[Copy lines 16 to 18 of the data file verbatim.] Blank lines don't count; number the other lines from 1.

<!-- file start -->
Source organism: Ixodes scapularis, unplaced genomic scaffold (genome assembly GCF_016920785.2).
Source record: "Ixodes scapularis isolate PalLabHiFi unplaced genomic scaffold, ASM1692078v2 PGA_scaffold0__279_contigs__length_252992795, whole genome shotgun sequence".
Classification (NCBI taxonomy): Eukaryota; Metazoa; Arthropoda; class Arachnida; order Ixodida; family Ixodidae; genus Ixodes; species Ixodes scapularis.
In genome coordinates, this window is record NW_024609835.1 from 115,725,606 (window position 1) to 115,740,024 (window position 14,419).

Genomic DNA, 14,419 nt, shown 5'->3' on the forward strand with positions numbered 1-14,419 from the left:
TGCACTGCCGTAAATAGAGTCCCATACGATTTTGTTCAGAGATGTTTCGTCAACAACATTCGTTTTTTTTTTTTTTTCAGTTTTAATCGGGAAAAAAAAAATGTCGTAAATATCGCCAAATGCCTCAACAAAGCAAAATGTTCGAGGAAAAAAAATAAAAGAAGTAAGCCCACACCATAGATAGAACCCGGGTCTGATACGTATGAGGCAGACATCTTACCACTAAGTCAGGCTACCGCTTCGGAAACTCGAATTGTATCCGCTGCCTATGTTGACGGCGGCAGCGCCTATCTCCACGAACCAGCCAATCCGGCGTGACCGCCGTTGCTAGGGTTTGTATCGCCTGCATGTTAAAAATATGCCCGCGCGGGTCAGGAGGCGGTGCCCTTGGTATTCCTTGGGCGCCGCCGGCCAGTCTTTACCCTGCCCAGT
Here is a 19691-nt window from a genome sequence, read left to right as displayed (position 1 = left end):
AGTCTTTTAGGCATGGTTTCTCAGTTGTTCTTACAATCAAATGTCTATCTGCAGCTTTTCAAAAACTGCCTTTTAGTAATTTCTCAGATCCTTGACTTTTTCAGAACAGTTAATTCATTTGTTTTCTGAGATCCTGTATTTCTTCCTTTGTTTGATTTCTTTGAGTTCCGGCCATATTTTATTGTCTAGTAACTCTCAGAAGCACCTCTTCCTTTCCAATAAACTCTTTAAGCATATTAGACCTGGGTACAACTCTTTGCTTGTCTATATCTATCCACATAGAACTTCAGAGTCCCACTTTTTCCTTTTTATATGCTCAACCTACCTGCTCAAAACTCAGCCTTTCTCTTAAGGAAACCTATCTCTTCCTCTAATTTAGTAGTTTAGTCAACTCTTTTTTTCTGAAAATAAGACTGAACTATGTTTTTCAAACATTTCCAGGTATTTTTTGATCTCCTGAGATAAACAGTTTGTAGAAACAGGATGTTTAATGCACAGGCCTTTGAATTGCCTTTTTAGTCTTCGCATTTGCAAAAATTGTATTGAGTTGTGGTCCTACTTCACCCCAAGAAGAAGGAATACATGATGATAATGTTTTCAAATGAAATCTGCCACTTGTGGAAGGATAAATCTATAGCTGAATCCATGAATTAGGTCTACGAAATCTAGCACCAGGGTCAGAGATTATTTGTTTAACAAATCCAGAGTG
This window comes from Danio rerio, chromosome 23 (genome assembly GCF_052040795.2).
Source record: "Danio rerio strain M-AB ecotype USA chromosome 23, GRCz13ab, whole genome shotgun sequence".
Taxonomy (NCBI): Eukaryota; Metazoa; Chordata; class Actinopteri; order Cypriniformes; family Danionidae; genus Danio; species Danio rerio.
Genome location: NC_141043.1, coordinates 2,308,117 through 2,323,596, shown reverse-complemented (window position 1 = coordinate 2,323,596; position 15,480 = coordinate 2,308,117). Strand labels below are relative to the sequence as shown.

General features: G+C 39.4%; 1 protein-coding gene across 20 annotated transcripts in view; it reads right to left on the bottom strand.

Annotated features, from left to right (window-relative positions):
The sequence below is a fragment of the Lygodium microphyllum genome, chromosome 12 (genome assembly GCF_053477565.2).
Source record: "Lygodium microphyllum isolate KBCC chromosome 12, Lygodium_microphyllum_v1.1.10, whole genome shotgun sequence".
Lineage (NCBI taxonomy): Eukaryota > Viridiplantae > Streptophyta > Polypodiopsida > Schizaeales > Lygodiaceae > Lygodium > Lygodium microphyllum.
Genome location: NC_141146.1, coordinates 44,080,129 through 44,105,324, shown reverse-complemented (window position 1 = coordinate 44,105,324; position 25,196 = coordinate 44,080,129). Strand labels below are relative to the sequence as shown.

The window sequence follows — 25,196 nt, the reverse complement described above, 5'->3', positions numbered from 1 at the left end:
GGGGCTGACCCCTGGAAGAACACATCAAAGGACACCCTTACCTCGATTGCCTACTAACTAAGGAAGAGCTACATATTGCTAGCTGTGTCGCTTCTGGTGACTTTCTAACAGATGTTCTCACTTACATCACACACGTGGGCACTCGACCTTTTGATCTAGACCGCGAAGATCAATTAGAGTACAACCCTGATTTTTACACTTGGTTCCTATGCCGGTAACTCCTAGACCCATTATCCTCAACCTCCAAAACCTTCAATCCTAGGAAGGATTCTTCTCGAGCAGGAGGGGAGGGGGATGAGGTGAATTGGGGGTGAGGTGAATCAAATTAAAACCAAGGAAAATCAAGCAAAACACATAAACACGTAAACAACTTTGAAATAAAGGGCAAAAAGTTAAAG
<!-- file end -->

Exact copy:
Source record: "Lygodium microphyllum isolate KBCC chromosome 12, Lygodium_microphyllum_v1.1.10, whole genome shotgun sequence".
Lineage (NCBI taxonomy): Eukaryota > Viridiplantae > Streptophyta > Polypodiopsida > Schizaeales > Lygodiaceae > Lygodium > Lygodium microphyllum.
Genome location: NC_141146.1, coordinates 44,080,129 through 44,105,324, shown reverse-complemented (window position 1 = coordinate 44,105,324; position 25,196 = coordinate 44,080,129). Strand labels below are relative to the sequence as shown.